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Saving Florida’s Coral Reefs in the Wake of Hurricane Irma

The massive storm devastated the Sunshine State’s coral reefs, but a team of researchers and divers is working to help them recover. NOAA’s Lauri MacLaughlin explains what she saw on recent dives and why she is hopeful for the reefs’ future.

Written by Ian Evans Published on Read time Approx. 5 minutes
Dislodged coral
Divers found dislodged coral throughout the Florida Keys National Marine Sanctuary, with the greatest damage where the eye of Hurricane Irma passed over the reef.Steve Gittings/NOAA

Hurricane Irma could end up costing Florida’s economy $70 billion, and not all the damage wreaked when it struck in September happened above the water.

The only coral reefs in the contiguous United States also took a hit. The storm’s wave energy picked up sediment that sandblasted corals, broke off large sections known as “heads” and embedded rubble deep into the reef structure.

A team lead by the Florida Keys National Marine Sanctuary and the National Oceanic and Atmospheric Administration (NOAA) is now trying to find out exactly how much damage was done.

After Irma, divers quickly sprang into action because time was of the essence. Even if corals were not initially killed by the sand, rubble and waves, they may tip over or become covered in sediment, which prevents their polyps from feeding and blocks sunlight needed by their symbiotic algae.

The team’s rapid assessment focused on 57 key sites, after which they decided which needed the most attention. Next, divers including Lauri MacLaughlin went to work to save as many corals as they could.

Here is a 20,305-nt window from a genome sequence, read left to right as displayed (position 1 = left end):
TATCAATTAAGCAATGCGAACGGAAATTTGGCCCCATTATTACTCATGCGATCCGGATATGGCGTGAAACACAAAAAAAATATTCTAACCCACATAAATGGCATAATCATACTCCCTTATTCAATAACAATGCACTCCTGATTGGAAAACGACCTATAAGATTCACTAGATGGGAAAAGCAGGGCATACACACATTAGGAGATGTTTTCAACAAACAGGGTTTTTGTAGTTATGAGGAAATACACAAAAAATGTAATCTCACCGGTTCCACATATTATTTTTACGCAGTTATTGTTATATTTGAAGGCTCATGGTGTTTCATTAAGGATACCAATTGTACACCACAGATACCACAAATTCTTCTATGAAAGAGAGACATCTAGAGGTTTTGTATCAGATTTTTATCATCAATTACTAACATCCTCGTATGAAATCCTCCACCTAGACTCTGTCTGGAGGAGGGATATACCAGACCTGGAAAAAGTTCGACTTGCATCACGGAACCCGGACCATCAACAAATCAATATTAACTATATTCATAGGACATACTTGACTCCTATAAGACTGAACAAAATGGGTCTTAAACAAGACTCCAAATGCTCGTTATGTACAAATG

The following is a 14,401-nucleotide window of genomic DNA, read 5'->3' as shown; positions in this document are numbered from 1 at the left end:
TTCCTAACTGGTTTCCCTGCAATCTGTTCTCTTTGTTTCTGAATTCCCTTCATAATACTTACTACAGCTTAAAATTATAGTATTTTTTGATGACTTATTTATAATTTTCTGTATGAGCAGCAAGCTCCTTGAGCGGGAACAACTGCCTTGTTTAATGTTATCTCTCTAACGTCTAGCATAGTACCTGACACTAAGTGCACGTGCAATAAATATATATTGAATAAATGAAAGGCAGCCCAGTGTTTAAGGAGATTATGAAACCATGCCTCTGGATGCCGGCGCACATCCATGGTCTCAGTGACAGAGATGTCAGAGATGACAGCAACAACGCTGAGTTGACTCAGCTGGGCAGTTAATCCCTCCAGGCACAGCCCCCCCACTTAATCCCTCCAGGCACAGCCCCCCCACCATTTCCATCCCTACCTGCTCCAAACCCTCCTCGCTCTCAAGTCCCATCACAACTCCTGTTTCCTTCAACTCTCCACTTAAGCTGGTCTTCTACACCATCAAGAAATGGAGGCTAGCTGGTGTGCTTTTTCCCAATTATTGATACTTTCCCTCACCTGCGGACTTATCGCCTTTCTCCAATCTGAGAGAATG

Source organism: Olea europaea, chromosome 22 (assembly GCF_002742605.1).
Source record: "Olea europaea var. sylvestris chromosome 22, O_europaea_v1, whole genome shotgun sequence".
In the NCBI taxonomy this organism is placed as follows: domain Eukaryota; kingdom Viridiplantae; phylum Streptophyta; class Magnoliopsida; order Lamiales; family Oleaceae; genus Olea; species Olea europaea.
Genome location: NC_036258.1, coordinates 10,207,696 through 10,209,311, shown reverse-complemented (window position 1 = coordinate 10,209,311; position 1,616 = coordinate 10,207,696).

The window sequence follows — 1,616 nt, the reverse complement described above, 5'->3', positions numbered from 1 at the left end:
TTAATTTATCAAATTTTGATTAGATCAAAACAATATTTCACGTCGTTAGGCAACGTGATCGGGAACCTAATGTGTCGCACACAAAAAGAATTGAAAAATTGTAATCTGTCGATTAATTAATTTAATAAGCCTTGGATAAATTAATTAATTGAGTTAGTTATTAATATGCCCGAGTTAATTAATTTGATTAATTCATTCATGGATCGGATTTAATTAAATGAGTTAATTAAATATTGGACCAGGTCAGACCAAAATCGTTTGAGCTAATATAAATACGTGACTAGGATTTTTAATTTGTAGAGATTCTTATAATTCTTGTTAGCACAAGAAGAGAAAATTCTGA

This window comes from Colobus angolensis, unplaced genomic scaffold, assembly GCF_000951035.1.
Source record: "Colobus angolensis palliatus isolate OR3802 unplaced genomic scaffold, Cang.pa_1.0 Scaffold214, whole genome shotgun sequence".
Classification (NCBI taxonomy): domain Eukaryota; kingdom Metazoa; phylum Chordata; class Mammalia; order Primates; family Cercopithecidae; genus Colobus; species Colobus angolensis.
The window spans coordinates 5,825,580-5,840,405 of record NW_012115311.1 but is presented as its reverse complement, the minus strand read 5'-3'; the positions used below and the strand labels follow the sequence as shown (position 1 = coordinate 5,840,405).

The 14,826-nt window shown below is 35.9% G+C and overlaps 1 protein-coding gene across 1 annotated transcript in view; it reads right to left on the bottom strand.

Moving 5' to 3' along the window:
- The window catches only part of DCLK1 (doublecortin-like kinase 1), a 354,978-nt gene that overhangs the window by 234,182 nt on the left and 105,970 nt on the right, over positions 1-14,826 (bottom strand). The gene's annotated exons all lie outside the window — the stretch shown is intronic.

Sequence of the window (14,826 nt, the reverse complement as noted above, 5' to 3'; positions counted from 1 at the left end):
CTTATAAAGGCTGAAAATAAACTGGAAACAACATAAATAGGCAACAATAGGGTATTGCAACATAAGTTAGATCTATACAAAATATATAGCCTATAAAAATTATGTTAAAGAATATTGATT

MacLaughlin, a regional research associate at the NOAA’s Office of National Marine Sanctuaries, began her career at Looe Key, about 25 miles (40km) east of Key West, Florida, and has worked extensively on many of the reefs that she is now trying to save. The recovery work may be as simple as propping a coral head back up and gluing it to the seabed. Sometimes, however, the extent of the damage and weight of the heads makes this no easy task. While MacLaughlin says this first triage step has gone well, the larger cleanup of the reef will take a long time.

Oceans Deeply spoke with MacLaughlin about her experience diving and cleaning up the reefs, how Irma damaged the corals and why she is optimistic that Florida’s reefs will recover.

Oceans Deeply: Can you describe the difference between what you saw before Hurricane Irma and what you saw recently?

Lauri MacLaughlin: It varied from reef to reef. It seemed like some of the shallower reefs had a broader range of impacts. It was rather alarming and slightly devastating [to see], but for all of the corals that we saw disturbed and turned over and flipped, we also saw amazing corals that were incredibly resilient and still fanning and holding their own. I remember feeling very, just, relaxed and thankful that there were some corals that could hold up against that kind of wave energy.

Lobster traps were a very large part of [the debris] we observed out there. We have our hands full, as one our next phases of triage is to arrange with some members of the public and a local charter operator to remove that debris.

Oceans Deeply: What is the impact of those traps on the corals?

MacLaughlin: I believe that during our Sanctuary Advisory Council Meeting in October, we had the fishers there, and there were 130,000 traps unaccounted for. The kinds of impacts we’re seeing are abrasion and entanglement on corals and on the reef structure itself. I’ve found fragments of wood slats and cement bases that [fishers] use to weigh these traps down; and even wire mesh so embedded within the rubble that you couldn’t pull it out without having a tool or help from some other divers.